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United States Department of Agriculture

Agricultural Research Service

Research Project: BIOLOGY AND BIOLOGICAL CONTROL OF ROOT DISEASES OF WHEAT, BARLEY AND BIOFUEL BRASSICAS

Location: Root Disease and Biological Control Research

Title: Taxonomy and distribution of phenazine-1-carboxylic acid-producing Pseudomonas spp. in the dryland agroecosystem of the Inland Pacific Northwest

Authors
item Parejko, J. -
item Mavrodi, D. -
item Mavrodi, O. -
item WELLER, DAVID
item THOMASHOW, LINDA

Submitted to: Applied and Environmental Microbiology
Publication Type: Peer Reviewed Journal
Publication Acceptance Date: April 12, 2013
Publication Date: July 20, 2013
Citation: Parejko, J.A., Mavrodi, D.M., Mavrodi, O.V., Weller, D.M., Thomashow, L.S. 2013. Taxonomy and distribution of phenazine-1-carboxylic acid-producing Pseudomonas spp. in the dryland agroecosystem of the Inland Pacific Northwest. Applied and Environmental Microbiology. 79(12):3887-3891.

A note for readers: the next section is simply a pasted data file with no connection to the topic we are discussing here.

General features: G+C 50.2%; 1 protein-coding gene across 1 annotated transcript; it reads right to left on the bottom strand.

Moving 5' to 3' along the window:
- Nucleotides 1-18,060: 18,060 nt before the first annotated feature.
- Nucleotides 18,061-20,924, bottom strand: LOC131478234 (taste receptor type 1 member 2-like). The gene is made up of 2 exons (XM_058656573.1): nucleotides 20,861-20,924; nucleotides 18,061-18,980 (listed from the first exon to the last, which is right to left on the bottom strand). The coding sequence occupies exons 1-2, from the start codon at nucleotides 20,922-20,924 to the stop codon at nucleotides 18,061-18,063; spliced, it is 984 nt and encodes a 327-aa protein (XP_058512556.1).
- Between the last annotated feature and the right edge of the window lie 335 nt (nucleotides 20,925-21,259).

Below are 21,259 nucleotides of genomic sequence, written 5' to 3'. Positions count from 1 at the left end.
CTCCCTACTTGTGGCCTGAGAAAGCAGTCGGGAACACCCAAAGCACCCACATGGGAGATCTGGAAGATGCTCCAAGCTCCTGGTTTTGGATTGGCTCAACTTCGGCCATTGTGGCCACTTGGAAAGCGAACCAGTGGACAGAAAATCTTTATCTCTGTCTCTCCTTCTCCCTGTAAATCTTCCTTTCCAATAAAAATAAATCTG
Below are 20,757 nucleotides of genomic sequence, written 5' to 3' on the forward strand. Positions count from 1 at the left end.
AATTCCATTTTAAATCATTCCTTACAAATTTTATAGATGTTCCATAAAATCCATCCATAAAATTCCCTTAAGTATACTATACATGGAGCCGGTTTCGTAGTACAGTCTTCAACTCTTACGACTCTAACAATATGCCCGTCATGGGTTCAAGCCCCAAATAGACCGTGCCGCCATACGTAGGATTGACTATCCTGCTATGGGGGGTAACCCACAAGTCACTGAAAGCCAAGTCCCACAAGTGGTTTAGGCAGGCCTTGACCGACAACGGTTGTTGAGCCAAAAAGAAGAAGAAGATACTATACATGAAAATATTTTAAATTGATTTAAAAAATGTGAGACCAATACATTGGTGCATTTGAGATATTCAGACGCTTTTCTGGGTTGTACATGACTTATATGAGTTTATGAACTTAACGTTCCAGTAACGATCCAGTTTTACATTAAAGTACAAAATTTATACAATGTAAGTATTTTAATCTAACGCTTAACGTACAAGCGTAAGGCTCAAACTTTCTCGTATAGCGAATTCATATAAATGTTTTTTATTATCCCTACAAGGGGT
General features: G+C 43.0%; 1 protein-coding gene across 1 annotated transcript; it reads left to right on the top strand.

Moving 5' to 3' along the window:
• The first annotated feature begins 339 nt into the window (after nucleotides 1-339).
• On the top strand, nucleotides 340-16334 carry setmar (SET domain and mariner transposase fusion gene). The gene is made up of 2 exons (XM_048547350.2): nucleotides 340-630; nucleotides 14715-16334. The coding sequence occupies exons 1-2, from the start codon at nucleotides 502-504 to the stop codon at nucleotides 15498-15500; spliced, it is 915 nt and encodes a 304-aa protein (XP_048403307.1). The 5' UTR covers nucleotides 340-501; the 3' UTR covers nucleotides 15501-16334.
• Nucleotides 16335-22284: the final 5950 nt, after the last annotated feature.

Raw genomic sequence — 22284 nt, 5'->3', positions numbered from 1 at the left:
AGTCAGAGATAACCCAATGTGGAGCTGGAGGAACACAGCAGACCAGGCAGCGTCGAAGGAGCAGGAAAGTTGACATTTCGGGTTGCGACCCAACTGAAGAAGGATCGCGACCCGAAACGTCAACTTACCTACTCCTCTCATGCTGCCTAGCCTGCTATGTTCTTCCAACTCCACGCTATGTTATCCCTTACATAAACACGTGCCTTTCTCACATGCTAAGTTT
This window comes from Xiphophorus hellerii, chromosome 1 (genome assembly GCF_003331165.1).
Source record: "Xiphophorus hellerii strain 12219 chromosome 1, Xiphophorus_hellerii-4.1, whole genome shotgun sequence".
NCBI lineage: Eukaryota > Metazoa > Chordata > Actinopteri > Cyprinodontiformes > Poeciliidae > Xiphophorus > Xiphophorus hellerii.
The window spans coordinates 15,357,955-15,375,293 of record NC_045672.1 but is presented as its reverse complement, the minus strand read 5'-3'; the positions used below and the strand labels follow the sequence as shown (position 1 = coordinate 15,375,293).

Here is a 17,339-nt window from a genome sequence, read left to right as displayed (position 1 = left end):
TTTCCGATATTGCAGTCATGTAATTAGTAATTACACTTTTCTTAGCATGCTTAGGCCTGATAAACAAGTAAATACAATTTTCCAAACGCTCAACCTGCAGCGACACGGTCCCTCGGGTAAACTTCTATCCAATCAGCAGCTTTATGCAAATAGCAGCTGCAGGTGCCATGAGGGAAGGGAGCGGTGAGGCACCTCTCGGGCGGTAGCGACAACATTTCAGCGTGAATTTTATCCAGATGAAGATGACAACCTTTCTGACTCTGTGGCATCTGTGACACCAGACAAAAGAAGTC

Interpretive Summary: The low-precipitation zone of the Inland Pacific Northwest is the largest contiguous cropping system in the western United States. Roots of wheat grown in this region are heavily colonized by Pseudomonas beneficial bacteria that produce natural phenazine antibiotics. Phenazines are produced on the roots and provide natural protection against soil-borne fungal pathogens and may help to mobilize iron for the plant. This study focused on understanding the identity and distribution of the different types of phenazine-producing Pseudomonas bacteria associated with wheat. This research is important because it will help wheat farmers make better use of the Pseudomonas bacteria that can naturally protect their crop against root diseases.

Technical Abstract: Five distinct phenazine-producing Pseudomonas species were found, two of which were provisionally ascribed as new species. Agroclimatic zone and the soil silt content were found to affect the distribution of the different species. This study clarifies the classification of these important plant beneficial microorganisms in an expansive dryland agroecosystem.

Last Modified: 8/19/2014
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